5 studies you may have missed
Researchers found a connection between head trauma and brain plaques linked to Alzheimer's.
December 27th, 2013
08:29 AM ET

5 studies you may have missed

Here's a roundup of five medical studies published this week that might give you new insights into your health, mind and body. Remember, correlation is not causation – so if a study finds a connection between two things, it doesn't mean that one causes the other.

1. A shock to make you forget
Journal: Nature Neuroscience

We all have memories of experiences we'd rather not look back on, which trigger strong emotions when we reflect on them. Scientists demonstrated in a small study that electricity may be able to manipulate what we remember, although it's not clear if the technique would work with personal memories.

In this experiment, 42 people with severe depression watched two narrated slideshows describing unpleasant stories. A week later, they had to remember one of the stories after viewing part of a relevant slide they had seen before. Then, some participants received electroconvulsive therapy and had to recall both stories when they woke up from anesthesia. Others got tested 24 hours later, and a third group did not receive electroconvulsive therapy.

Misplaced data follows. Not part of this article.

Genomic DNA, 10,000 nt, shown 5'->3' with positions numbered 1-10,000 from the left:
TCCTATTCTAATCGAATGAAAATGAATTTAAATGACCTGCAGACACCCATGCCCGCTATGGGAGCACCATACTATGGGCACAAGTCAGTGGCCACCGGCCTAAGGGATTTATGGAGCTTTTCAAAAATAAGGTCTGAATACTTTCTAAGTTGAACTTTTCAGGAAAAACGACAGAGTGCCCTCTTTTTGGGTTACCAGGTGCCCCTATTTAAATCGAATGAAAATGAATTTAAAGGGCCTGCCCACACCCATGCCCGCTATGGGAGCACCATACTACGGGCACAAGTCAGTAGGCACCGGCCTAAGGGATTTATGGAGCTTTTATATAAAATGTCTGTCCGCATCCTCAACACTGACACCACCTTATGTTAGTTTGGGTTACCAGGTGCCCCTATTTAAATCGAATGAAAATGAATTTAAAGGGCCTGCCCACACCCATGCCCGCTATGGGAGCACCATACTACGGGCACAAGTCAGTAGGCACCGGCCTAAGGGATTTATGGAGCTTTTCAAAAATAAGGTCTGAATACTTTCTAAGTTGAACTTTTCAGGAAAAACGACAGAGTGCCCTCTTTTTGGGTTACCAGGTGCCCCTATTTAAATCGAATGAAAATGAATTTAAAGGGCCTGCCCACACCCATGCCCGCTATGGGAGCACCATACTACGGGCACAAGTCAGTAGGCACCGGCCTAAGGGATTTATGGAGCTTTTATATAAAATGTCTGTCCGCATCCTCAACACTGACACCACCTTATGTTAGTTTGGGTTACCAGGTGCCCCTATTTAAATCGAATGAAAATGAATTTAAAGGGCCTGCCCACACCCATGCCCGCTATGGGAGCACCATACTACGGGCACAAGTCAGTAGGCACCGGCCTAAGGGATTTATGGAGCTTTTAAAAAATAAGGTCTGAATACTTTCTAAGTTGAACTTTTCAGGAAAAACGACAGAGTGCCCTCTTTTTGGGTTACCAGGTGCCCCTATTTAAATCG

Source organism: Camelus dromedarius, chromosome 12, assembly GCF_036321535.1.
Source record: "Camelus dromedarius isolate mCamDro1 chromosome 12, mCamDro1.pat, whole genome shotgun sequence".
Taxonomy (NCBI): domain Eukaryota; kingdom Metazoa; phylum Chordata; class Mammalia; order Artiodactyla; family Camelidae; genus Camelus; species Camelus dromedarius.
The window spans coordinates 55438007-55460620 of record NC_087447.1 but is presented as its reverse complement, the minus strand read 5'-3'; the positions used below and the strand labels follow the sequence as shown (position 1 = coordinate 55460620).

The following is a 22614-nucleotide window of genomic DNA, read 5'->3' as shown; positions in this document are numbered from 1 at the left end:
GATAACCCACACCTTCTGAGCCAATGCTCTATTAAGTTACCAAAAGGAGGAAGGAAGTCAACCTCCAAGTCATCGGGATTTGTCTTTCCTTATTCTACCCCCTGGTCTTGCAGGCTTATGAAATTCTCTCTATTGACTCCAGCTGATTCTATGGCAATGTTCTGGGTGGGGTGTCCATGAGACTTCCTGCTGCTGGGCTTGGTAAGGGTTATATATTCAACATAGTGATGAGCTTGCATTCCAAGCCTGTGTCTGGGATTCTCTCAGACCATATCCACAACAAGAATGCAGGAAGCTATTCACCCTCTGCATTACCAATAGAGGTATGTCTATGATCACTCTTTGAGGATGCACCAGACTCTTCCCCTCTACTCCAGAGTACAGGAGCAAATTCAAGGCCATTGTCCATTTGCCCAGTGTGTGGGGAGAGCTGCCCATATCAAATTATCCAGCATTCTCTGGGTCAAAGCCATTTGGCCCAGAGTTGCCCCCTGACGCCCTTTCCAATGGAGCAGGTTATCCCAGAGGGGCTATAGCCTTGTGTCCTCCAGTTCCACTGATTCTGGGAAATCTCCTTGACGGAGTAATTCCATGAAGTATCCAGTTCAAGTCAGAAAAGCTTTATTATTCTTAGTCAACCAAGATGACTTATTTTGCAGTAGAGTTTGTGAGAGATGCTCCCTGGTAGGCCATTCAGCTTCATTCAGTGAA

Those tested 24 hours after the shock treatment showed a curious pattern: They could not remember the story they had been prompted to recall right before the electroconvulsive therapy.

“I think it’s interesting as a proof of concept, but I don’t think it’s necessarily going to be a robust treatment because it’s so invasive,” psychologist Elizabeth Phelps told TIME.com.

Read more from TIME.com FULL POST

About this blog

Get a behind-the-scenes look at the latest stories from CNN Chief Medical Correspondent, Dr. Sanjay Gupta, Senior Medical Correspondent Elizabeth Cohen and the CNN Medical Unit producers. They'll share news and views on health and medical trends - info that will help you take better care of yourself and the people you love.